The Airheads Beemer Club is a non-profit club reclaiming the 'Legendary Motorcycles of Germany'

Topic-icon 1973 R75/5 right carb running far too rich

  • cynispin
  • cynispin's Avatar Topic Author
  • Offline
  • R100 Level
  • R100 Level
More
2 months 3 weeks ago #4073 by cynispin
Apologies in advance, as I'm sure you guys are tired of the incessant carb issue threads!

The distillation of my problems is this: right carb is running so rich that within 5 miles of riding the right plug is completely covered in black soot (dry). Obviously there is stuttering, imbalance, and surging both at idle and low rpm (especially coming from a stop). The most telling symptom is that my idle mixture screw has to be turned ALL THE WAY IN to get a high-idle. Anything less and it really bogs down. I know, this is obviously telling me that something is wrong...

Here's a not-so-brief history for this year:

- Started out the year okay (this is when I acquired the bike), but I really only ride on the weekends for an hour or so. After about 200 miles or so, I had trouble with surging and the engine bogging down, and noticed the plugs were fouled. Checked valve clearances, left side were tight, so adjusted them accordingly. After having to adjust the left side again, took it into the shop to have them check it out, balance carbs, and fix an issue with charging system.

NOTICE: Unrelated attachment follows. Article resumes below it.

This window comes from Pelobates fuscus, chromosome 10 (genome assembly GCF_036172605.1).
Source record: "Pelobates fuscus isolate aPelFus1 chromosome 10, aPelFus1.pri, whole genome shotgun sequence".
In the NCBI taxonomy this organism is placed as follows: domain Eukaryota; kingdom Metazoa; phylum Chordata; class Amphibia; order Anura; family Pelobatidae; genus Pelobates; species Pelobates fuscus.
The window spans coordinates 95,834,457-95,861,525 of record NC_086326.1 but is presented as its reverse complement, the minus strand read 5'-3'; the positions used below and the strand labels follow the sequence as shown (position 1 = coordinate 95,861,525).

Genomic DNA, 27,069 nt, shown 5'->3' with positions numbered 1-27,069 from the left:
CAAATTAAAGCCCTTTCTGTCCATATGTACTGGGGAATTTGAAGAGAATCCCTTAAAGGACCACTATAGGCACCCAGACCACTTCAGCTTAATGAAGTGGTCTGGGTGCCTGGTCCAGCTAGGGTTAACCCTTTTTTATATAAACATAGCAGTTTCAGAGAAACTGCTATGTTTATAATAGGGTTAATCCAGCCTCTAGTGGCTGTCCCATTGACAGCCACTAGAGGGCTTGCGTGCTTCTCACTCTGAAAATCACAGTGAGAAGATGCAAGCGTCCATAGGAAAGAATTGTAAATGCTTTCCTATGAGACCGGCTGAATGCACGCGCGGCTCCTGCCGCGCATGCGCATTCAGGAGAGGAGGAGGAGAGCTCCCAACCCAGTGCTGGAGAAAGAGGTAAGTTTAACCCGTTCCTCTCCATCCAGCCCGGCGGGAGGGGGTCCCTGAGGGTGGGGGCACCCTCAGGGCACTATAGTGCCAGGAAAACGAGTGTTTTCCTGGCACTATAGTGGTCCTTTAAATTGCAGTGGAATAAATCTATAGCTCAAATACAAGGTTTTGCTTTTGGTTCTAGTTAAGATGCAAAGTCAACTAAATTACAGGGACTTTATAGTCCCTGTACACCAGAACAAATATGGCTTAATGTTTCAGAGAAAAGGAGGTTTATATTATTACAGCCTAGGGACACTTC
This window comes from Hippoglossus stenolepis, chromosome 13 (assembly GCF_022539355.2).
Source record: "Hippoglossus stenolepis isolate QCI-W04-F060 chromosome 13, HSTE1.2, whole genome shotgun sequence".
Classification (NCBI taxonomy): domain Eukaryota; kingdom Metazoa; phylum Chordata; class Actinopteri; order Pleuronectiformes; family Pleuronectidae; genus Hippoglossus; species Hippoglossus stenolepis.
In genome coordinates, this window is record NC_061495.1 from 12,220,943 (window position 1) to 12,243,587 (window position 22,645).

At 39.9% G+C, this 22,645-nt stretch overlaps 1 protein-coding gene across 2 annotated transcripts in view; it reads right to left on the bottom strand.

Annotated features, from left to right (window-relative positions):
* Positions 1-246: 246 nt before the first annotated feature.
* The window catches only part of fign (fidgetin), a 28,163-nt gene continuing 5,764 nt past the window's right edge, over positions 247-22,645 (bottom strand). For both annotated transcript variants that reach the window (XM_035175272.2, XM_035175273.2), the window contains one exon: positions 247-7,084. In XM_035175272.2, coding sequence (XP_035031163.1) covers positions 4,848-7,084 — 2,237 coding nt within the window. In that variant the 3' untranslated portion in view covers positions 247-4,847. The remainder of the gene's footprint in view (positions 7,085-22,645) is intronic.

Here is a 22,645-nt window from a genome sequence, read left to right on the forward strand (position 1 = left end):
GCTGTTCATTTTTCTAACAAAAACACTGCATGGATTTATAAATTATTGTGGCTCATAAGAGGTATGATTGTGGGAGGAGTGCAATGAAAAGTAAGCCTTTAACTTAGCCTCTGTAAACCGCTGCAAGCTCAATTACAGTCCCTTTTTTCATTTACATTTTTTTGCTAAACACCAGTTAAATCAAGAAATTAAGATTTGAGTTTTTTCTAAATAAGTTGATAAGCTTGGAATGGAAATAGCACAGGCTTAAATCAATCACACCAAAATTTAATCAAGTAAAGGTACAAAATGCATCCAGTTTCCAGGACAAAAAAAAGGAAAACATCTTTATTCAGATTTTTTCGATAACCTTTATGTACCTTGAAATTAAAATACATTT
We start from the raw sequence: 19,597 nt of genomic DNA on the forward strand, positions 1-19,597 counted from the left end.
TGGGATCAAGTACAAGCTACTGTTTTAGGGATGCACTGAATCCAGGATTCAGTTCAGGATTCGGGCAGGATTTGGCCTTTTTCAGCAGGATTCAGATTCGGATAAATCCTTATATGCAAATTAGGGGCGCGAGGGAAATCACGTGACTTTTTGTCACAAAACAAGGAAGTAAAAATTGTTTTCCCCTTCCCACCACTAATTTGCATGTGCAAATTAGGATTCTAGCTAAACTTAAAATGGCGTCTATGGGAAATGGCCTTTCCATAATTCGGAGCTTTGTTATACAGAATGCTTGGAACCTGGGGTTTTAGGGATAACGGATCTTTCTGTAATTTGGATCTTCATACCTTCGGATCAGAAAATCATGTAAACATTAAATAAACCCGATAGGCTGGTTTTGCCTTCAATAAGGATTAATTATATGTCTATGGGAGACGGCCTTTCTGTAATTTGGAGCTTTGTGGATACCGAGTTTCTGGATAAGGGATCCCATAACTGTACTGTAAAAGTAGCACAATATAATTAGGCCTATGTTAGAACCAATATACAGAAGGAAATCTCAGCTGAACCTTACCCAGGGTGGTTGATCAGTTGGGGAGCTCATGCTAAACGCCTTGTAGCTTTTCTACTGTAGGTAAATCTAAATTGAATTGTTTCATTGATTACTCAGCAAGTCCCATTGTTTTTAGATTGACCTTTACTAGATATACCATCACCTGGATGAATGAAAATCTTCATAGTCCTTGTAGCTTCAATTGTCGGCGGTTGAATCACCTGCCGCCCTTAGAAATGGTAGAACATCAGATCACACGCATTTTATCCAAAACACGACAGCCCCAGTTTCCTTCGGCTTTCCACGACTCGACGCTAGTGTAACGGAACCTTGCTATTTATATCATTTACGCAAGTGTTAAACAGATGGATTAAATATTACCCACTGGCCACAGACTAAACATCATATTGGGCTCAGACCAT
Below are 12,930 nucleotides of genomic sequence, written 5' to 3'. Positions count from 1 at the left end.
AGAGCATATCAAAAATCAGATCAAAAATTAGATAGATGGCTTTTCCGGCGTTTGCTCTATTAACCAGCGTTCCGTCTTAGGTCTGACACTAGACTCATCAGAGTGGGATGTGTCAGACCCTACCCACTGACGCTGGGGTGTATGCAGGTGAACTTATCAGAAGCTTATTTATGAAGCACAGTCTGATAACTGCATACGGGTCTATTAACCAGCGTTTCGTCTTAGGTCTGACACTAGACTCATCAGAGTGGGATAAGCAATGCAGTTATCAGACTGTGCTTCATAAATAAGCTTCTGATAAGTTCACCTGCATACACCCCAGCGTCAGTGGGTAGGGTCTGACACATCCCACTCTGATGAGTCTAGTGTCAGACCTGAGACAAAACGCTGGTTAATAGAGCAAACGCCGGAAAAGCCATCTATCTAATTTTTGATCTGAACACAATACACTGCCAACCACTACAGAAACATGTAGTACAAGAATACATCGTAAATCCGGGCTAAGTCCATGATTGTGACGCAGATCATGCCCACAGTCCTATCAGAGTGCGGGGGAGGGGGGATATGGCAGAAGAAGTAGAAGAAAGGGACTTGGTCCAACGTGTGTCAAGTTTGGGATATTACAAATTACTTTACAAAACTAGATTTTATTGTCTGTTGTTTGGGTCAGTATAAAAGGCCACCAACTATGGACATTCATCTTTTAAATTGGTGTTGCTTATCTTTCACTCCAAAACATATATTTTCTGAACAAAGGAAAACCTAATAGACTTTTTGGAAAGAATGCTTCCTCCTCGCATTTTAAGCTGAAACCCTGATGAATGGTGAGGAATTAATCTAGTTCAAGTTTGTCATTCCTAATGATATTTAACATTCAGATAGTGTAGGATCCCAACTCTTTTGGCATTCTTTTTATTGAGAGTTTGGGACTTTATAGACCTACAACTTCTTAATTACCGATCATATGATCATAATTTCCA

- Shop finds stripped threads in the block on the left side, and used to a timesert to repair it, and replaced gaskets and pushrod tube seals. Replaced diode board and alternator rotor (both were bad), did the yearly fluid and filter service, and finally did the basic carb rebuild (new floats, o-rings, and gaskets).

- Went to pick up the bike, but it wouldn't start due to a dead battery. None in stock, so they dropped the bike off at my house and put in an order for one. Installed a few days later.

- Take the bike out for a drive (needed to go about 40 miles away for work). Bike is idling incredibly low, and I'm blipping the throttle to keep it running at stops. No big deal, just needs to warm up and wear in, I think. Hesitates a little on takeoff, but overall running decently. A few days later I leave to return home. The bike is hesitating more, surging quite a bit (at all RPMs, it seems), and I basically limp the final few miles to the house. Have to pull off and restart the bike several times.

- Replace spark plugs, run for 10 miles (bike is still running awfully after the first several miles), and try to adjust throttle stop and idle mixture. Order a set of spark plug adapters to conduct "shorting method". Play around each Saturday for a month or two futilely. Right side carb has to be turned all the way in (leanest) to get the highest idle.